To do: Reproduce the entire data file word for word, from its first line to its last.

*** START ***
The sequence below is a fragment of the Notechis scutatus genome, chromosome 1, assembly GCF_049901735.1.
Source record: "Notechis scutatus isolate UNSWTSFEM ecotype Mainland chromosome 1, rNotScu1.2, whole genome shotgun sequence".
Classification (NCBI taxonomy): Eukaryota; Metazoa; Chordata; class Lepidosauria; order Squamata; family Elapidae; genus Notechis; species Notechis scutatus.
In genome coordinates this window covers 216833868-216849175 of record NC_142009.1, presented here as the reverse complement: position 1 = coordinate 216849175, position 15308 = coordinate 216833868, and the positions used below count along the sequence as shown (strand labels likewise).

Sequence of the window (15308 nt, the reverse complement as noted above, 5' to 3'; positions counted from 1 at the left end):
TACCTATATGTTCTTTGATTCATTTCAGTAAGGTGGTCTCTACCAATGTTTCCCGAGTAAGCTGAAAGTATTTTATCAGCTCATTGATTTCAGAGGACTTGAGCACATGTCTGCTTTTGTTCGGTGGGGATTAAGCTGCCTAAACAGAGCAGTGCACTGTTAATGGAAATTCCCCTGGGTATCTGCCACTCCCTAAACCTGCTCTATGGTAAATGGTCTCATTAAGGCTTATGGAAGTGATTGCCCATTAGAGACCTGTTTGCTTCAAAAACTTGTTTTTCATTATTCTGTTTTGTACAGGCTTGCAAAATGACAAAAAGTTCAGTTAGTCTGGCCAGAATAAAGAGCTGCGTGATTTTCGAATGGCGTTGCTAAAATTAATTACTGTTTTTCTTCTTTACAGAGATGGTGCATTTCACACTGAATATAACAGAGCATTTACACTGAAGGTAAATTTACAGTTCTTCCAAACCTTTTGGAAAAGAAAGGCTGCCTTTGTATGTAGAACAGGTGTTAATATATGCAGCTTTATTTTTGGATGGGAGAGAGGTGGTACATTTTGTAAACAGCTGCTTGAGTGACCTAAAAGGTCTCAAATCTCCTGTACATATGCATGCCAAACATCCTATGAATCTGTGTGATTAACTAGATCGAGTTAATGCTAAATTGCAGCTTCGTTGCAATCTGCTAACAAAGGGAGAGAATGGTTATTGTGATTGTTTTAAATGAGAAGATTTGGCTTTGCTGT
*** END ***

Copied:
The sequence below is a fragment of the Notechis scutatus genome, chromosome 1, assembly GCF_049901735.1.
Source record: "Notechis scutatus isolate UNSWTSFEM ecotype Mainland chromosome 1, rNotScu1.2, whole genome shotgun sequence".
Classification (NCBI taxonomy): Eukaryota; Metazoa; Chordata; class Lepidosauria; order Squamata; family Elapidae; genus Notechis; species Notechis scutatus.
In genome coordinates this window covers 216833868-216849175 of record NC_142009.1, presented here as the reverse complement: position 1 = coordinate 216849175, position 15308 = coordinate 216833868, and the positions used below count along the sequence as shown (strand labels likewise).

Sequence of the window (15308 nt, the reverse complement as noted above, 5' to 3'; positions counted from 1 at the left end):
TACCTATATGTTCTTTGATTCATTTCAGTAAGGTGGTCTCTACCAATGTTTCCCGAGTAAGCTGAAAGTATTTTATCAGCTCATTGATTTCAGAGGACTTGAGCACATGTCTGCTTTTGTTCGGTGGGGATTAAGCTGCCTAAACAGAGCAGTGCACTGTTAATGGAAATTCCCCTGGGTATCTGCCACTCCCTAAACCTGCTCTATGGTAAATGGTCTCATTAAGGCTTATGGAAGTGATTGCCCATTAGAGACCTGTTTGCTTCAAAAACTTGTTTTTCATTATTCTGTTTTGTACAGGCTTGCAAAATGACAAAAAGTTCAGTTAGTCTGGCCAGAATAAAGAGCTGCGTGATTTTCGAATGGCGTTGCTAAAATTAATTACTGTTTTTCTTCTTTACAGAGATGGTGCATTTCACACTGAATATAACAGAGCATTTACACTGAAGGTAAATTTACAGTTCTTCCAAACCTTTTGGAAAAGAAAGGCTGCCTTTGTATGTAGAACAGGTGTTAATATATGCAGCTTTATTTTTGGATGGGAGAGAGGTGGTACATTTTGTAAACAGCTGCTTGAGTGACCTAAAAGGTCTCAAATCTCCTGTACATATGCATGCCAAACATCCTATGAATCTGTGTGATTAACTAGATCGAGTTAATGCTAAATTGCAGCTTCGTTGCAATCTGCTAACAAAGGGAGAGAATGGTTATTGTGATTGTTTTAAATGAGAAGATTTGGCTTTGCTGT